Its flutter was so quiet — its wings so soft — I didn’t even know it was there.
But now I do. And I can assess the damage with an objective mind.
This thing was my fault. My doing. I knew it was wrong, but I did it anyway.
I have long-since forgiven my father and mother for the things that make them human. My mother for being depressed, and my father for not having the courage to tell me about his financial situation. They did so many things right when I was a kid. Their biggest mistake was being too selfless. They lost themselves trying to be who we needed them to be. I thank them for making me the woman I am today. And so I don’t tell these stories to drudge up bad feelings or anger or pity because neither of them has fully learned to heal inside.
I tell them because it helps me recognize that we all have a peanut story.
And the bitch about a peanut story is that there’s really only one antagonist.
And it’s not the person you want it to be.
It’s never the person you want it to be.
But knowing that — learning that — makes it possible to change.
To end this one.
To start the next.
This wasn’t an easy one to write. What’s yours?
On Saturday night I went to a surprise party.
Surprise parties are the best, as long as everyone is awesome and no one ruins it.
There’s just something about making someone feel so unexpectedly loved.
But first, (and if we’re going to be honest, then this is the best part), you have to make the guest of honor — the “surprisee,” if you will — feel like total crap.
“Oh, it’s your birthday this week? Huh. I think I already have plans on Saturday, but maybe we can get together Sunday? Hmm… but I have to get up really early on Monday, so let’s get lunch instead of dinner. I have to pick up my dry cleaning by 1:00, so can we go at like 11:00? That cute little cafe downtown is a little far for me to drive, but they have a Chili’s near the mall. Hey, I’ll buy you a birthday margarita! It will be great! As long as I can get to the dry cleaner’s by 1:00.”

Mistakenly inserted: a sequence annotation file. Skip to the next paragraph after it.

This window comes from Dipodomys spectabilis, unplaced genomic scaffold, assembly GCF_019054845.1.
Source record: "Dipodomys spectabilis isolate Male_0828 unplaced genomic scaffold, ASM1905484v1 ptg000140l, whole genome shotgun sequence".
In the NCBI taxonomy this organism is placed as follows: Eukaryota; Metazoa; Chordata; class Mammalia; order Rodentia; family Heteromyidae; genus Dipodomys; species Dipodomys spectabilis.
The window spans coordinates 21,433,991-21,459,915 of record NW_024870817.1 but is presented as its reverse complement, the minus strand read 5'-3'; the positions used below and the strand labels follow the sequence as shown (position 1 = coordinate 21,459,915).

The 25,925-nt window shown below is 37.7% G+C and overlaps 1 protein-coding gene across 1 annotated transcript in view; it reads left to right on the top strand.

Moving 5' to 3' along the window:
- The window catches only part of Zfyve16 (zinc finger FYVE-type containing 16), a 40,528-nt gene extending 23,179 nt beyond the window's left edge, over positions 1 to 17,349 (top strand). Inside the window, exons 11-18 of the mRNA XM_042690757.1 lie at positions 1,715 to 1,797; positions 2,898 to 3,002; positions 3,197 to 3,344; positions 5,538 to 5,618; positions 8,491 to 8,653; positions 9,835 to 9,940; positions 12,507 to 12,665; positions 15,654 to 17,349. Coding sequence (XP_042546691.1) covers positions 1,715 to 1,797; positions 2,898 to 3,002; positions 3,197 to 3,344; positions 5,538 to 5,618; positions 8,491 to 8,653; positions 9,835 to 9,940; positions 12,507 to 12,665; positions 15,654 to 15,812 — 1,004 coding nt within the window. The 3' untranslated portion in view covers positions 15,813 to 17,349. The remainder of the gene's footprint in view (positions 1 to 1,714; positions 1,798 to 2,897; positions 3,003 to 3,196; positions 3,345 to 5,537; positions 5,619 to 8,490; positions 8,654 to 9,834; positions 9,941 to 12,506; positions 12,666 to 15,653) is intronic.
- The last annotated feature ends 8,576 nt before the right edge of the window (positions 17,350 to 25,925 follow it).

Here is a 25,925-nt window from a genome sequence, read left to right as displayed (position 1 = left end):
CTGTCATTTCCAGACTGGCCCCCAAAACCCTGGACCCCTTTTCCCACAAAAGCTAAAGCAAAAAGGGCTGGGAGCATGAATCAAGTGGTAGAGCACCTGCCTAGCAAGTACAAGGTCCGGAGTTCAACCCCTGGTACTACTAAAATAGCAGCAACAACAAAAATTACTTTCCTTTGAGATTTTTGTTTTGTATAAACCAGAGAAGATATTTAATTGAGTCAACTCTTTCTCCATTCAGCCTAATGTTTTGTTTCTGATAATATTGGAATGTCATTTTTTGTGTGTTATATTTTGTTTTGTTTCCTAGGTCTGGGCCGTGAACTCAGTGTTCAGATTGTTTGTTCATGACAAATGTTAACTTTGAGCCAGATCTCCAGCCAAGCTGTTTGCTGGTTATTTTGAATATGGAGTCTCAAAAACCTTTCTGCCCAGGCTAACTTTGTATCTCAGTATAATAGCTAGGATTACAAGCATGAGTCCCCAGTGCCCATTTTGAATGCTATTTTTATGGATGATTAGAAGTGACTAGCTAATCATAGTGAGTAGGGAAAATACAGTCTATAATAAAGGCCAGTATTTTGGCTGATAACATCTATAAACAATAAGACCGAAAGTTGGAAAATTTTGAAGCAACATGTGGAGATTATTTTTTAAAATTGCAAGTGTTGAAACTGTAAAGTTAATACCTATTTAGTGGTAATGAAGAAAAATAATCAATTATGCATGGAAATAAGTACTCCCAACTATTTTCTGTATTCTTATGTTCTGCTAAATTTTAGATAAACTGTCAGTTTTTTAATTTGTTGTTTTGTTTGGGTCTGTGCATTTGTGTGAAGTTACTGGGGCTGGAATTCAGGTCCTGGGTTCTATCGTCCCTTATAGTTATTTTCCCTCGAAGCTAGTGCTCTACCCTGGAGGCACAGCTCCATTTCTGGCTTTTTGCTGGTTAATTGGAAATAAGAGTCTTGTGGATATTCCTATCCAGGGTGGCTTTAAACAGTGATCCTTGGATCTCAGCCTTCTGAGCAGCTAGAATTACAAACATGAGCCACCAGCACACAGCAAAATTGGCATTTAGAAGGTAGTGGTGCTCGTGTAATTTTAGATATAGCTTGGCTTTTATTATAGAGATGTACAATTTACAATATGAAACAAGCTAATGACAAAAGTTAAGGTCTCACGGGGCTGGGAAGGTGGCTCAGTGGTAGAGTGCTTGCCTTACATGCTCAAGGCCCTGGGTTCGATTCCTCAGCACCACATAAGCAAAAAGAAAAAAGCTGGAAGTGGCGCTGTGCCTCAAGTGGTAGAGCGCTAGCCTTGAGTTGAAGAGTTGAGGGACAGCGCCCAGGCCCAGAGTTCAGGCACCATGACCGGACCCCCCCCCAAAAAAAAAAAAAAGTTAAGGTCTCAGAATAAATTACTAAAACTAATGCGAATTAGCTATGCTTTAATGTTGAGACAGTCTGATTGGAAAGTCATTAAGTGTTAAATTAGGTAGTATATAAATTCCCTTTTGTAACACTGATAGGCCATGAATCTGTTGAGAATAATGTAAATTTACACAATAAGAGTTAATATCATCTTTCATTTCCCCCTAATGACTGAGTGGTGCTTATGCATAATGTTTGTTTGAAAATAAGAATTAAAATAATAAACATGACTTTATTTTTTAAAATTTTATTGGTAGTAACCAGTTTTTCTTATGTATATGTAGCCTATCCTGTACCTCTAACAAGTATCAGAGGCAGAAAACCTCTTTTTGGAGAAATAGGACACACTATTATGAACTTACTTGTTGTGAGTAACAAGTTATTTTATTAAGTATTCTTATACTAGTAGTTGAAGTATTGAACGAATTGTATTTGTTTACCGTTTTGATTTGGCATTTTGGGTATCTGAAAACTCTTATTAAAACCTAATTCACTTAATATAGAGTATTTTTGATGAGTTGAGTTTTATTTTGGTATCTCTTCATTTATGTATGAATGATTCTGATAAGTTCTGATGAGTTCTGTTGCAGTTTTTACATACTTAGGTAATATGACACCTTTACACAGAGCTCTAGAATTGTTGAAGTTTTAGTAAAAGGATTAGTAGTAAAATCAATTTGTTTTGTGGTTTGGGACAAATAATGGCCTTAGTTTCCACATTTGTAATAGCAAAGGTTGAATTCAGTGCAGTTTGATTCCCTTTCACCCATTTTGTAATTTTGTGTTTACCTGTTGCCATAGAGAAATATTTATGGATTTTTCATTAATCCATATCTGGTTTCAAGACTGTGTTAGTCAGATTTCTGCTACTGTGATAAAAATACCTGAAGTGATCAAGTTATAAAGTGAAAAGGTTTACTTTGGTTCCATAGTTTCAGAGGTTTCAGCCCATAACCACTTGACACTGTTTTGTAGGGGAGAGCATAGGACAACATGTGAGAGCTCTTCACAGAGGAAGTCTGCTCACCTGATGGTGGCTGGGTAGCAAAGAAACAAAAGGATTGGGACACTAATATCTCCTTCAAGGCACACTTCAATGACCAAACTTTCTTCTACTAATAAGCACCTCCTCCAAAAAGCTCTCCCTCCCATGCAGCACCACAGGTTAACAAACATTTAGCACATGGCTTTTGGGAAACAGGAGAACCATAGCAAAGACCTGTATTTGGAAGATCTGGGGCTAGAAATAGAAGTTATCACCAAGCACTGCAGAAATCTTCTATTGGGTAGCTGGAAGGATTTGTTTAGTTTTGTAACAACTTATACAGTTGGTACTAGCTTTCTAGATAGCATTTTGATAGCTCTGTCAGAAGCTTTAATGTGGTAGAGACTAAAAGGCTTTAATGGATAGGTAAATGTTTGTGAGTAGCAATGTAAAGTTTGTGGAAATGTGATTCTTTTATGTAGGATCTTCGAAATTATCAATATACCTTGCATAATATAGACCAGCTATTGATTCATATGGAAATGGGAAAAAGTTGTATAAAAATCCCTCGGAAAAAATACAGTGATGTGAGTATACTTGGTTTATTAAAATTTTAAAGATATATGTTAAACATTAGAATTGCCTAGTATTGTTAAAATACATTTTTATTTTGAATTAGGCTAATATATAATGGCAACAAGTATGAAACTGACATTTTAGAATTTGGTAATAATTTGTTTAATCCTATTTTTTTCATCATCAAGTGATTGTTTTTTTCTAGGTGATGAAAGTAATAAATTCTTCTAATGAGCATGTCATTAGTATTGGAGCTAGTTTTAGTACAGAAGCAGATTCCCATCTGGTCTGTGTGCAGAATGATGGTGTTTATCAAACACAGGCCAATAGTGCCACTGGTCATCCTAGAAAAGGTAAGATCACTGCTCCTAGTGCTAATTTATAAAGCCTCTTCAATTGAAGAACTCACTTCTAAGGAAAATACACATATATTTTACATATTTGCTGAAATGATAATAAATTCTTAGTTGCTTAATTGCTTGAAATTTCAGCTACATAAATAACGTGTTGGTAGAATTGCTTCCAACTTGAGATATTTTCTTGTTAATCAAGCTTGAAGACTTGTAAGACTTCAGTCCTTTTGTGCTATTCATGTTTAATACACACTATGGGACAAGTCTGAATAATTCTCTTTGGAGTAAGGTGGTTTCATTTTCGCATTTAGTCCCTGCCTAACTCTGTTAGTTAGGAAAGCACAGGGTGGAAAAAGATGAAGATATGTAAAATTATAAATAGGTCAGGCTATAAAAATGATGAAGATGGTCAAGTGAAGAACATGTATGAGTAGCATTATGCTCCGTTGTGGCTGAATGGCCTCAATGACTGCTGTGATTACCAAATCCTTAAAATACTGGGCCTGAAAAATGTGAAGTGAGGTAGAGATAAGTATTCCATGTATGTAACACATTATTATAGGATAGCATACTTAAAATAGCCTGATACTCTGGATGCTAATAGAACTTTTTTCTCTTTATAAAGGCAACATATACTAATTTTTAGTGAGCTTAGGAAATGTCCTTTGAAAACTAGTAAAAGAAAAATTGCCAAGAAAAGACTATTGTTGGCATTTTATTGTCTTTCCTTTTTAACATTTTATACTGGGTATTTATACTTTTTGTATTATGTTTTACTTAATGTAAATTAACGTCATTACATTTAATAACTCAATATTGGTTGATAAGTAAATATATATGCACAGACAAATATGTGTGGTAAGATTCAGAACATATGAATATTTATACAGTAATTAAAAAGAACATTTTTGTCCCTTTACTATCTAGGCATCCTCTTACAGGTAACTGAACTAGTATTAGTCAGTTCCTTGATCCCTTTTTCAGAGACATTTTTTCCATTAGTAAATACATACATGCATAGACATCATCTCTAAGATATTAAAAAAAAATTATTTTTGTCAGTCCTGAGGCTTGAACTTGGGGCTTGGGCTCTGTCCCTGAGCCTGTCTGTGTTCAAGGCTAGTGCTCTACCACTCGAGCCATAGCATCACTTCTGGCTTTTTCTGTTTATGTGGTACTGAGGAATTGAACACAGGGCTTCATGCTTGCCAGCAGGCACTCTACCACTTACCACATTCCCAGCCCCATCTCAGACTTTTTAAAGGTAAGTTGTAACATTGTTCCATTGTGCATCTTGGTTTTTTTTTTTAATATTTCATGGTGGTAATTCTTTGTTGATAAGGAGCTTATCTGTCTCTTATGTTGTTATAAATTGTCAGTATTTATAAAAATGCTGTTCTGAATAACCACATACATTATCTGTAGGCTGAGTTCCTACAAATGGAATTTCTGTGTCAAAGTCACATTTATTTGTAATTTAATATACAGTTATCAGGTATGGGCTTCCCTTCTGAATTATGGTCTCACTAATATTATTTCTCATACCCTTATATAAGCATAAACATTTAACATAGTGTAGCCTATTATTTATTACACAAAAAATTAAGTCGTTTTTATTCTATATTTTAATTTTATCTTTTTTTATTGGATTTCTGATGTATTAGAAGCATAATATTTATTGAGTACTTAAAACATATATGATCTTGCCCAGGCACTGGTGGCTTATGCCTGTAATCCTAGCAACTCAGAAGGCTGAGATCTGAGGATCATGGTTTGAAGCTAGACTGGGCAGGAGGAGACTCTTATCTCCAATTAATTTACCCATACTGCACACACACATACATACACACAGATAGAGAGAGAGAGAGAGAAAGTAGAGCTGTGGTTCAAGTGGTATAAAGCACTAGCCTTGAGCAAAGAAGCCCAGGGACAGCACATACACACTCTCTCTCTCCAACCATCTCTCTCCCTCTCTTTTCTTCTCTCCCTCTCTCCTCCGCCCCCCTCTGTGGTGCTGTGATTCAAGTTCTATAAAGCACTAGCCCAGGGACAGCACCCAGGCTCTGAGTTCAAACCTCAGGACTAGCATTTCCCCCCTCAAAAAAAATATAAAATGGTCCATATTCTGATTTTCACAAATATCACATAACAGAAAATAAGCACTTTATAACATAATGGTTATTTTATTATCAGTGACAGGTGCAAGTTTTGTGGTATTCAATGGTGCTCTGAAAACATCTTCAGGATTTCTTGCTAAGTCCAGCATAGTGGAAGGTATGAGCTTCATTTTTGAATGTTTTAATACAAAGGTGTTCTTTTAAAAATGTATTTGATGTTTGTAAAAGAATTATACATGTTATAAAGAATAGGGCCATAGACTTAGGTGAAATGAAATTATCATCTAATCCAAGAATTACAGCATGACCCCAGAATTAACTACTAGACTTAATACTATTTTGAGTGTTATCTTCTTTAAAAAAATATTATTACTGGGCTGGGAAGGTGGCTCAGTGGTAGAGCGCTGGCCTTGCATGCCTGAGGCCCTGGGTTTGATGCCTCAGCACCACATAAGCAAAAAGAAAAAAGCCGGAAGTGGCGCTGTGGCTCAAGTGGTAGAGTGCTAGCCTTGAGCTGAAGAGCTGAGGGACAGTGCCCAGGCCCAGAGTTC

And the fantastic part is you don’t really care that your friend looks like she wants to punch you in the face because you know, deep down, that she will feel terrible for thinking these unsavory thoughts about you when she sees you at her surprise party.
And that’s why surprise parties are the best — because they make your friends feel terrible for doubting your commitment to the friendship. Which makes you feel great, because you can be like, “See? I really do love you! I love you so much that I will lie to your face and make you feel unloved, just so I can make you feel terrible later. Which, in the end, will really make you — and especially me — feel awesome.”
See how that works?
We surprised my friend Danielle for her birthday, after each of us in turn told her — subtly — that we had more important things to do. (By the way, of course I forgot my nice camera, so all you get is fuzzy, semi-inebriated photos of the evening’s festivities.)
It was just a small group of friends — that’s me in the gray dress in the middle, Danielle in the gray dress crouched down on the right, and the looker standing on the far right is her boyfriend Matt.
Matt planned the surprise (because he’s not just a looker — he’s a thinker, too).
(And sorry, ladies — he’s very much taken.)
It was probably the most fantastic food at any surprise party in the history of ever because Danielle’s friend Morgan (far left in the top photo) works as a catering manager for a really fantastic restaurant called Elliott’s on Linden in Pinehurst.